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NFL Draft Coverage: The Importance of Physical Testing vs. On-Field Production
Alex Dunlap, Rosterwatch.com

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Last week, I wrote a column for my “NFL Beat” weekly in the Austin Chronicle regarding the effectiveness of Wonderlic Test results (or I should say, lack thereof) in predicting future NFL productivity among draft prospects. In this piece, I cited interview notes from human performance expert Dr. Brian Hoffman who co-authored the landmark study at the University of Georgia.

Today, I spoke with Dr. Hoffman about another study he worked on regarding the correlation between physical testing results at the NFL Scouting Combine and NFL Productivity vs. on-field production in college. His study on this topic was presented in 2010 and subsequently published in Human Performance, a peer-reviewed academic journal of the great esteem and tradition.

Basically, this study tells us much of what we, as evaluators, have come to learn and expect: College production is a much greater indicator of future NFL success than tests which are meant to gauge physical ability (specifically NFL Scouting Combine drills.)

The tests that were in this study were the 40-yard dash, the 3-cone drill, the 20-yard shuttle and the vertical leap as recorded at the NFL Scouting Combine over a 3 year period. The test did not take into account passing and route-running performance because those abilities are not easily quantified like exact times and distances can be. Also, no offensive linemen were used in this study because OL statistics (that do exist) do not always translate directly to productivity as we know. The bench press was not taken into consideration, because the sample size was smaller than the other four drills with many prospects not partaking in the drill. Hoffman said if they had seen reason to keep it in because it may offer a correlation, they might have- but it appeared to be absolutely worthless as an indicator anyway. As for the four drills studied, only one correlated with NFL success. The 40-yard dash.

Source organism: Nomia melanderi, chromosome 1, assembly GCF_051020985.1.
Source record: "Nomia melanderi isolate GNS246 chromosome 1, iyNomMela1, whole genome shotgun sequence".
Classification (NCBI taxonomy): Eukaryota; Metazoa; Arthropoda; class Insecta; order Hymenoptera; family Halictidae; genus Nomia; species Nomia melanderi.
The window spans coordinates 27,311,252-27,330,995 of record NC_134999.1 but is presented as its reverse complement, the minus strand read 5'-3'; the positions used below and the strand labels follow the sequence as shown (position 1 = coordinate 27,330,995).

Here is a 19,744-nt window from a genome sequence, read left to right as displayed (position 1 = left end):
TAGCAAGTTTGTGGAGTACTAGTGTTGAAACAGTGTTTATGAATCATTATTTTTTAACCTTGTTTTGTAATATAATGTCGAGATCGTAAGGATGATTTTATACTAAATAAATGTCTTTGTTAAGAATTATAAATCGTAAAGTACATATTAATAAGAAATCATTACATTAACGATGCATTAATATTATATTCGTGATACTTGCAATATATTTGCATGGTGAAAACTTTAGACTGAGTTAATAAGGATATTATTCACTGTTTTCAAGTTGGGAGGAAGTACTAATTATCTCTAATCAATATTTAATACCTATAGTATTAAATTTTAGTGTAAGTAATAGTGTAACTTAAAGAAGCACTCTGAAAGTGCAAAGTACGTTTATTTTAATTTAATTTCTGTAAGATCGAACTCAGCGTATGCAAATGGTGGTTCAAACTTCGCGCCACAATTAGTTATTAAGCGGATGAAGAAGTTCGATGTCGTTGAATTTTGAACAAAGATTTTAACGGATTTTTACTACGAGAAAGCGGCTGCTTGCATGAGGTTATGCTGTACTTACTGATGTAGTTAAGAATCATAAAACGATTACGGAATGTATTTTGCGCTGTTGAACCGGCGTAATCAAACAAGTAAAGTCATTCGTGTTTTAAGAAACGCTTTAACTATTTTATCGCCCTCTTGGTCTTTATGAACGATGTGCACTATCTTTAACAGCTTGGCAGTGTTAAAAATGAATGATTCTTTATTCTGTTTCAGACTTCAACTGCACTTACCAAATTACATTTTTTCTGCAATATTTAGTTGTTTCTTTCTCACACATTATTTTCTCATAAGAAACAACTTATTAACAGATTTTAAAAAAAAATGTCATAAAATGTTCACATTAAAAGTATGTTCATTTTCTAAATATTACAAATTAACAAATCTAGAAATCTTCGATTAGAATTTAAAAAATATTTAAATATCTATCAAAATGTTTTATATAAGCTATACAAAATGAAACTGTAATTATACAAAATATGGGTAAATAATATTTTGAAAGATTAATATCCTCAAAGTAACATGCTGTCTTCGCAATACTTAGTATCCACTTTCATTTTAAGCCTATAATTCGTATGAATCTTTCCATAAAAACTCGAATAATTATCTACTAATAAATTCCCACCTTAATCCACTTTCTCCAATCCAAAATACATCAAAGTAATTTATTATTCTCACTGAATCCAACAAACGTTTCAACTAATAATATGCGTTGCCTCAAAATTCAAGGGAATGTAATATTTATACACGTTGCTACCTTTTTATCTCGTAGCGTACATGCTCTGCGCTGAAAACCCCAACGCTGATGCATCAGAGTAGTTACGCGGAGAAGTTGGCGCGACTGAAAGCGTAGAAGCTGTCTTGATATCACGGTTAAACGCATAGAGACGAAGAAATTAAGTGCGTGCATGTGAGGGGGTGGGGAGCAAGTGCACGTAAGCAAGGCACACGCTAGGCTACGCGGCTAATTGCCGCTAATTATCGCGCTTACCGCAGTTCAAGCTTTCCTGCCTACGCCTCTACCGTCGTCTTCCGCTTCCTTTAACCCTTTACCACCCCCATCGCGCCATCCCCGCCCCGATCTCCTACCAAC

The 3-cone, shuttle and vertical tests showed statistically insignificant correlations with prediction of future NFL production across all positions other than OL.

The 40-yard dash had a small negative correlation, which is actually a “positive” correlation regarding productivity since the lower the 40-time, the faster the player is. People always talk about the 40 yard dash, and seemingly it is the most popular test that the general public uses in making their own evaluations. The first question people generally ask me about prospects is their 40-time. Analysts and draftniks are always downplaying the significance of the test, but apparently the human eyeball is right in this case. It is the only test at the combine that gave any sort of predictor of future NFL production. They tried testing 10 and 20 yard splits, but left them out of the study as they correlated exactly the same way the 40-time did across all positions. “The guys with the faster split almost always had the faster overall times. It made the findings negligible which was surprising to me, especially for defensive linemen who would seem to need that short area burst” Hoffman said.

Using multiple regression analysis, Dr. Hoffman was then able to compare the significance of college production in evaluation versus that of these tests. Statistical controls were made for level of competition and college conference. The correlation between college production and NFL production was so decidedly positive that it basically comes down to these three overriding conclusions:

1) The 40 yard dash is a small indicator, as mentioned previously.
2) Level of College Production is a 2 to 3 times better indicator of future success than the 40 yard dash.
3) Level of College Production is a 4 to 5 times better indicator of future success than any other drill at the Combine.

So, like so many of all of our coaches have said through the years-

“The game tape don’t lie, son.”

It’s easy to fall into the “paralysis by analysis” trap that the Draft media tends to during these final weeks of hand-wringing leading up to the Draft. If you believe this study, however, your work is already done if you’ve done your film study. I have always said that I highly enjoy the Combine and college pro days, but always use them to either affirm (or make me question) the conclusions I have independently come to regarding the talent of NFL prospects.


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